While teaching in France this summer, Gaspar observed that even though Europeans continue to hold fast to international accounting standards, they would like to implement corporate governance structures more like those found in America.

“Although current events may exert some negative influence on Europe’s opinions of U.S. business, Europeans’ basic business approach has been the same for some time,” Gaspar says. “European businessmen and politicians are edging closer to the American approach, trying to adapt the good things we do, but not accepting our system lock, stock and barrel.”

In the aftermath of U.S. business failures, Gaspar says the focus is now directed to the differences in accounting systems, disclosure and transparency.

“As globalization increases, the United States will most likely move toward international accounting principles, a step that would facilitate international comparisons,” he says.

Categories: Departments, Faculty

Executive Associate Dean Ricky Griffin has recently been named a Distinguished Professor of Management by Texas A&M University. Griffin becomes only the third faculty member in the college to garner the honor.

Since joining the Mays College in 1981, Griffin has written several highly successful management textbooks and served as the editor for the Journal of Management.

Categories: Departments, Faculty

Former Dean Benton Cocanougher has recently been named special assistant to Texas A&M’s new president, Robert M. Gates.

Cocanougher, dean emeritus of the college and Wiley Professor, will help build and maintain communications with external constituencies of the university. He will also provide advice on priority issues and undertake special projects and studies as requested by President Gates.

Categories: Texas A&M

Two finance faculty members and a former doctoral student were recently honored at the PACAP/Financial Management Association conference in Tyoko, Japan.

Finance professors Donald Fraser and James W. Kolari, along with former student G. Hwan Shin, who is now on the faculty at University of Texas-Tyler, received a Best Paper Award at the international event.

Their paper, “How Does Banking Industry Consolidation Affect Ban-Firm Relationships? Evidence from a Large Japanese Bank Merger,” was supported by grant funds from the college’s Center for International Business Studies.

Categories: Departments, Faculty, Former Students

Starting Aug. 1, Dr. Robert Gates assumes the top position at Texas A&M University. The former CIA director takes over as university president upon the departure of Dr. Ray Bowen, who is stepping down after eight years of service.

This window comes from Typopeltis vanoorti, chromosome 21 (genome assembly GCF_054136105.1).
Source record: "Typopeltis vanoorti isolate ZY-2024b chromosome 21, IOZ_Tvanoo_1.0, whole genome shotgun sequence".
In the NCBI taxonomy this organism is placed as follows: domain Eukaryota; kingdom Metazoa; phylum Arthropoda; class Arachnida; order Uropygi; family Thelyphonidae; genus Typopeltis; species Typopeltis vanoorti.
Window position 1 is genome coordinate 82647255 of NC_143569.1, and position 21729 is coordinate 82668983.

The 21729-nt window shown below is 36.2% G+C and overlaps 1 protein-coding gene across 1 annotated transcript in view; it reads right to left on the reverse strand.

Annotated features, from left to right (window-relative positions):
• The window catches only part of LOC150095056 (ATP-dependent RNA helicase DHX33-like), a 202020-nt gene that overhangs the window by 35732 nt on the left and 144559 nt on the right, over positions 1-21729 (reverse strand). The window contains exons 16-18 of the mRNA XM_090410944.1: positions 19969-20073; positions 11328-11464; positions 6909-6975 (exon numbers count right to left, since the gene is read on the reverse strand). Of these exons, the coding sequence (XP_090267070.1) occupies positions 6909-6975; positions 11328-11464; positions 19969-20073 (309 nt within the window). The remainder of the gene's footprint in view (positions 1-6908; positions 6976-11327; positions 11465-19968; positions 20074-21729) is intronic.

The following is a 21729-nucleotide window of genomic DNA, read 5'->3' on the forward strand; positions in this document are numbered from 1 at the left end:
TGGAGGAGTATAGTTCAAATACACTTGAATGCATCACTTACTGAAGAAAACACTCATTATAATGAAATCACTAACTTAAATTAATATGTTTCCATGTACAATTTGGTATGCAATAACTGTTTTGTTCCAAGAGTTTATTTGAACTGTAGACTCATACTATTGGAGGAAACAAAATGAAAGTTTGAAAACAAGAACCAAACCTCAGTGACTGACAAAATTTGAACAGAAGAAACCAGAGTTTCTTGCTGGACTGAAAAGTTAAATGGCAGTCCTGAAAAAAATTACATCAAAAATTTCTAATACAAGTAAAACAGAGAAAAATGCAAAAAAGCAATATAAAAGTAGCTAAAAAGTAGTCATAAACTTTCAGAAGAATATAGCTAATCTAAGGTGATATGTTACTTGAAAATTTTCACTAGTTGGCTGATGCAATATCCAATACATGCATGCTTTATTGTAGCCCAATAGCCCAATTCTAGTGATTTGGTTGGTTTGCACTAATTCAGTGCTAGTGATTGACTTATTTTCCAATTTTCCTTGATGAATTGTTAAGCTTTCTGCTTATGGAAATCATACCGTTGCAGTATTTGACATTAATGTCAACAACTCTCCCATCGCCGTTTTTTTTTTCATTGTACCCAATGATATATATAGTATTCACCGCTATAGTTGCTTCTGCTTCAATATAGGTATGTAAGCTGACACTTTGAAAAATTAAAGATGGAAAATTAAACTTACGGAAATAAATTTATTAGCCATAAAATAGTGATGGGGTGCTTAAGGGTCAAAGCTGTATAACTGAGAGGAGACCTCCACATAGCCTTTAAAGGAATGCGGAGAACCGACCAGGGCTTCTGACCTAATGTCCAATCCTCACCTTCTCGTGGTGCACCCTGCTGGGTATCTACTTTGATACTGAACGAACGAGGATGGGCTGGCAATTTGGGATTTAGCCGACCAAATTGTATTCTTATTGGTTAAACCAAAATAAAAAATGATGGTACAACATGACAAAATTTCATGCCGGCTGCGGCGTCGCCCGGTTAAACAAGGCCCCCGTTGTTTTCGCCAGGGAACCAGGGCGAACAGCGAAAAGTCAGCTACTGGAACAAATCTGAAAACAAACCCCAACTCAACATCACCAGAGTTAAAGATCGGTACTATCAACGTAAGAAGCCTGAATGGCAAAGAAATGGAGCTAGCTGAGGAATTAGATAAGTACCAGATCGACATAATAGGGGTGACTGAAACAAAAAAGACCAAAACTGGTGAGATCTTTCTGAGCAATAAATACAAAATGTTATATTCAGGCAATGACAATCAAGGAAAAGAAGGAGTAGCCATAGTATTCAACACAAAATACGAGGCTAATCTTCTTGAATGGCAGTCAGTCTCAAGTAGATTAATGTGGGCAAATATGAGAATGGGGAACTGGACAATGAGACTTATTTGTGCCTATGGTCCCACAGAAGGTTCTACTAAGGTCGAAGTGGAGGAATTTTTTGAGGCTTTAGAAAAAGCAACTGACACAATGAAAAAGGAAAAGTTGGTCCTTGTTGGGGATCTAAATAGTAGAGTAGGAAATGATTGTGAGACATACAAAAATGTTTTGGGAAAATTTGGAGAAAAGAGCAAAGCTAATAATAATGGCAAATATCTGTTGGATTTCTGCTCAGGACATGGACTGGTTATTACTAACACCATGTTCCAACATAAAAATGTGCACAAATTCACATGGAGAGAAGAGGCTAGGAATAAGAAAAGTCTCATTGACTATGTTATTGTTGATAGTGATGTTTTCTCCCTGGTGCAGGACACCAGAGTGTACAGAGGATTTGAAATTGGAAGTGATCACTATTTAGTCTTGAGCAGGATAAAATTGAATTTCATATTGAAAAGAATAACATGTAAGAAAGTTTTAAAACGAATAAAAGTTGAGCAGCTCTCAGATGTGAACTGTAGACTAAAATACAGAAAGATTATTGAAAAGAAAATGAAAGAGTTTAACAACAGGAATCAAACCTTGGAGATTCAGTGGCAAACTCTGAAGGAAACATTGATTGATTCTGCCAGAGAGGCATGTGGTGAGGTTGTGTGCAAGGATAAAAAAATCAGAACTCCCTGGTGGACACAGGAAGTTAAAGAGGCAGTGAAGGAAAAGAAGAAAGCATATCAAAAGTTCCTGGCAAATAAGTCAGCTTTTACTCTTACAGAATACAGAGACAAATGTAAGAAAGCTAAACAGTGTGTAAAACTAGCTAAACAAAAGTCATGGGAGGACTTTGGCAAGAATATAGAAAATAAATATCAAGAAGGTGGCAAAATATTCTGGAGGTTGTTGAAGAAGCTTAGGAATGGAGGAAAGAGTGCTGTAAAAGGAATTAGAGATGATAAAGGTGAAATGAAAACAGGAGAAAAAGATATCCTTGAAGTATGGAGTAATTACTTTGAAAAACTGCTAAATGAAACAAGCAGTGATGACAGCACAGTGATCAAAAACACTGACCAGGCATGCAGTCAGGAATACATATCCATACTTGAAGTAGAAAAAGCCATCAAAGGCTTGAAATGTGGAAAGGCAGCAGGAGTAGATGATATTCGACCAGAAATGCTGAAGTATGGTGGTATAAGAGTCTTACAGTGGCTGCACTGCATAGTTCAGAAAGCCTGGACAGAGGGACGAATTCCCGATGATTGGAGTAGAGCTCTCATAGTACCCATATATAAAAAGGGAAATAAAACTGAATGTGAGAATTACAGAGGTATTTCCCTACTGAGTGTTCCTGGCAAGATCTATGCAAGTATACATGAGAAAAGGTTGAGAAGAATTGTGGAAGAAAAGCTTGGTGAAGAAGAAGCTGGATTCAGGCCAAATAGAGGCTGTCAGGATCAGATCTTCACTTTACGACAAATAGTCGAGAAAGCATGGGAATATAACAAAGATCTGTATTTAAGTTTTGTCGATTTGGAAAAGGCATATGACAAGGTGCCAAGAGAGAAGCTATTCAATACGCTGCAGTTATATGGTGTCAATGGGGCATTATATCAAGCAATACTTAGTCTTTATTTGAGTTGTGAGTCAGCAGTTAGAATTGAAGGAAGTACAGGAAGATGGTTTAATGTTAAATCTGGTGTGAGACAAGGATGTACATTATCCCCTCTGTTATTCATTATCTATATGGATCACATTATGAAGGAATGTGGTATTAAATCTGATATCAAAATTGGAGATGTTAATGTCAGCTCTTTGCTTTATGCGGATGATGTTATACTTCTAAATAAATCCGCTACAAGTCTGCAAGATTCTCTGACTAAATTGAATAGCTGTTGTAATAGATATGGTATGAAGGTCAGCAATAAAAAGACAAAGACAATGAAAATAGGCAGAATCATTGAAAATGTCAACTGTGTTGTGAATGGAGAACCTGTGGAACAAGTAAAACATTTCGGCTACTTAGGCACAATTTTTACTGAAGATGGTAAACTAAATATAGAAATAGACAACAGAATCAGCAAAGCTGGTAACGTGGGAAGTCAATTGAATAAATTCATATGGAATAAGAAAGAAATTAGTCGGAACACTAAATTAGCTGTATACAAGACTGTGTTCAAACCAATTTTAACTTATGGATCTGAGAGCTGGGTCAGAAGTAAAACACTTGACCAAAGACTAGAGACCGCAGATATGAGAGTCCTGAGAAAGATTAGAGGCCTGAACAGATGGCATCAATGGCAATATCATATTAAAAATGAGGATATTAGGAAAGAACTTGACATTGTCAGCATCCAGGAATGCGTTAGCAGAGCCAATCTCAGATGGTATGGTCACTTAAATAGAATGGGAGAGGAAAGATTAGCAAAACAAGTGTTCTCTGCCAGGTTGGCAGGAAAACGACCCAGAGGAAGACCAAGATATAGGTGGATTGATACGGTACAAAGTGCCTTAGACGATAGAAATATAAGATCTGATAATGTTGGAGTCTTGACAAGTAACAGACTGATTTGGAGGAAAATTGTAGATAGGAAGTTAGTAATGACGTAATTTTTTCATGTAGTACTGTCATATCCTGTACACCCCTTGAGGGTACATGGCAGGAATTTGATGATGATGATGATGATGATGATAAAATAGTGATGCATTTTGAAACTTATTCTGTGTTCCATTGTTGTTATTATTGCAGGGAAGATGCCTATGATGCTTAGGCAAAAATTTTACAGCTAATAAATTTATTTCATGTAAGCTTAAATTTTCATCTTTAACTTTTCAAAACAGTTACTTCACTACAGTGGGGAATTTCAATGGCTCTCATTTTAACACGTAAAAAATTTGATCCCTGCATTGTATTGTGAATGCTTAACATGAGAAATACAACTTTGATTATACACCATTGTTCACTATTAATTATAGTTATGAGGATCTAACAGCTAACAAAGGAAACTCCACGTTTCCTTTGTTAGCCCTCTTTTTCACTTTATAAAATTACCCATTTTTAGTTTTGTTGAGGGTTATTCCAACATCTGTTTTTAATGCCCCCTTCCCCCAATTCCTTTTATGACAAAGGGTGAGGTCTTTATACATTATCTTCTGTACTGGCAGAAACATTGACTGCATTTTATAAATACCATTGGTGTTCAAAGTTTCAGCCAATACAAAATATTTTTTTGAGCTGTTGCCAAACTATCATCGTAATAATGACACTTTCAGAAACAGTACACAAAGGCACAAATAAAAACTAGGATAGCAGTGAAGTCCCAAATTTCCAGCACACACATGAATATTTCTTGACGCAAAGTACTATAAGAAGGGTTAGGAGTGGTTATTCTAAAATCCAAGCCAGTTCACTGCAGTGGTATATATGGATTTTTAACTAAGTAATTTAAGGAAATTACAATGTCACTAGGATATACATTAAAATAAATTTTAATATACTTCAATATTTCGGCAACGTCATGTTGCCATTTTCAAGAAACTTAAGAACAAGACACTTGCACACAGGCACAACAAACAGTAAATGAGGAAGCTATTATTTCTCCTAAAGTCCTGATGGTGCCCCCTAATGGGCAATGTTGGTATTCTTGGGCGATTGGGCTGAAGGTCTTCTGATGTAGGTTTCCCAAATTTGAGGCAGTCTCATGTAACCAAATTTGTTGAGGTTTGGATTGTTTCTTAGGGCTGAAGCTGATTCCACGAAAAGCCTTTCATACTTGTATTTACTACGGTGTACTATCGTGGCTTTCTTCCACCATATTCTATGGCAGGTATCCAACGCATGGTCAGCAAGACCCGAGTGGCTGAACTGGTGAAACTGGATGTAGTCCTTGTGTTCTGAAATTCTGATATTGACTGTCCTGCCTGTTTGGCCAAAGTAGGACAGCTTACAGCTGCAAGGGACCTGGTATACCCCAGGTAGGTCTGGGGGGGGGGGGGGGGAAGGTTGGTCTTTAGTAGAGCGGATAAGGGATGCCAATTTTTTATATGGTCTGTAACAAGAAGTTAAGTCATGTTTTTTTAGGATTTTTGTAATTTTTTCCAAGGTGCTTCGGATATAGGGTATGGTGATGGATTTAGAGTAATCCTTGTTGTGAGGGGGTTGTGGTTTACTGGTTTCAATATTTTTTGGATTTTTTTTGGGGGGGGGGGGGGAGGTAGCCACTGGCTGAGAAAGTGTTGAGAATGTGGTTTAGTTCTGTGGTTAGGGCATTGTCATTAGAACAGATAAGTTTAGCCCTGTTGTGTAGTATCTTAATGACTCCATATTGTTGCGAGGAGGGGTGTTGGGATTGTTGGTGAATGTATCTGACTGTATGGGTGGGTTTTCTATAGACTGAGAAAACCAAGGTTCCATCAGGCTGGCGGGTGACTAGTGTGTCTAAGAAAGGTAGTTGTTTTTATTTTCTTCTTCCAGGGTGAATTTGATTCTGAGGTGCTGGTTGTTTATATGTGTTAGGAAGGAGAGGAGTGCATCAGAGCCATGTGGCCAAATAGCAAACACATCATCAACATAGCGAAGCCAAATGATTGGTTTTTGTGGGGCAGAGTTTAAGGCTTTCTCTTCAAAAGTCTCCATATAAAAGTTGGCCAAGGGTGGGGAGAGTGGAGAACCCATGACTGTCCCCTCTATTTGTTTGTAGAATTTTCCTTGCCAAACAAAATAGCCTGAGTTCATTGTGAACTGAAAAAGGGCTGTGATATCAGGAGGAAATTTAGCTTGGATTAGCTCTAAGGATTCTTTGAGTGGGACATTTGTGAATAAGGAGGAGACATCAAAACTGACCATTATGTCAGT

This will be a return for Gates, as he served as interim dean of the Bush School of Government and Public service from 1999-2001. Prior to that post, the Kansas native spent 27 years with the CIA, serving six presidents, as well as nine years with the National Security Council.

Categories: Texas A&M

Curious as to how construction on the college’s new Cox Graduate Business Center is progressing? Well, now you can keep tabs on the new building right from your desktop.

A Web camera is tracking construction on the 66,000- square-feet (gross) expansion. The facility, named after Kay and Jerry ’72 Cox, is slated to open in fall 2003.

To check out the Web cam, visit http://wehner.tamu.edu/Cox-GBC/ or visit the Cox Business Center site for more photos and information.

Categories: Featured Stories, Uncategorized

Launching successful new technologies requires more than just having a bright idea and garnering financial support. Today, the secret to developing commercial applications lies in knowledge management and building networks, says management professor Albert Cannella.

Director of the college’s Center for New Ventures and Entrepreneurship (CNVE), Cannella recently addressed academics and industry practitioners at a technology innovation issues seminar, sponsored by Texas A&M’s Technology Licensing Office and the Office of the Vice President for Research.

“People with different kinds of knowledge have to get together and share it,” Cannella observed. “Knowledge creation and development occurs within people and virtually never in isolation. It is an inherently social process. The days of the lone inventor in his garage producing a world-changing product are largely in the past.”

Cannella sees Texas A&M as the perfect environment within which to initiate such network building, beginning with bringing together researchers from different colleges. Then, he says those relations must be expanded into the community to draw in those who want to turn basic research knowledge into particular applications.

“The more that people with different knowledge get together in interactions, the more likely it is that problems and solutions will come together,” Cannella said. “I see this networking as a bottom-up process. Get people involved, build success stories, and others will be drawn to the technology commercialization process.”

Categories: Departments, Faculty